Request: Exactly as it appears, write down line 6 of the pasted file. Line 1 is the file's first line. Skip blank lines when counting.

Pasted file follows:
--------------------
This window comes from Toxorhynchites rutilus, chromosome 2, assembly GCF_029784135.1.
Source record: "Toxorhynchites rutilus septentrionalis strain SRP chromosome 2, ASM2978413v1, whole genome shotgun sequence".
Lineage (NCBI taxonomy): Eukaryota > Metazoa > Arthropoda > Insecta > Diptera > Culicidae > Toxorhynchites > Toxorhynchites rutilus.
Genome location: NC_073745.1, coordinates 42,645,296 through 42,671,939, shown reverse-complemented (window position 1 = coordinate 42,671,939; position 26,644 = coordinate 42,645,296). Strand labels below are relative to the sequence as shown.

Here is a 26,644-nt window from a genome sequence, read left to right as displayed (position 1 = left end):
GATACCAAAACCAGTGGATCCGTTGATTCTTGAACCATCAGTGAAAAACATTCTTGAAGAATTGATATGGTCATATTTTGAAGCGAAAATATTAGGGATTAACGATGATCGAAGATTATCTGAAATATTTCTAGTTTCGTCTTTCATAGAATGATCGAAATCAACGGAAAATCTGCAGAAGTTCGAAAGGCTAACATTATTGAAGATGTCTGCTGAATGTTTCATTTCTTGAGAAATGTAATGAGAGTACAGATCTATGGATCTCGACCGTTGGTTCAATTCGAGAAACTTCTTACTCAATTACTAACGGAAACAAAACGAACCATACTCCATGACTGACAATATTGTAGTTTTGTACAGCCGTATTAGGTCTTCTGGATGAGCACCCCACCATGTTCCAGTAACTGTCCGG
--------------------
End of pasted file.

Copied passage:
GATACCAAAACCAGTGGATCCGTTGATTCTTGAACCATCAGTGAAAAACATTCTTGAAGAATTGATATGGTCATATTTTGAAGCGAAAATATTAGGGATTAACGATGATCGAAGATTATCTGAAATATTTCTAGTTTCGTCTTTCATAGAATGATCGAAATCAACGGAAAATCTGCAGAAGTTCGAAAGGCTAACATTATTGAAGATGTCTGCTGAATGTTTCATTTCTTGAGAAATGTAATGAGAGTACAGATCTATGGATCTCGACCGTTGGTTCAATTCGAGAAACTTCTTACTCAATTACTAACGGAAACAAAACGAACCATACTCCATGACTGACAATATTGTAGTTTTGTACAGCCGTATTAGGTCTTCTGGATGAGCACCCCACCATGTTCCAGTAACTGTCCGG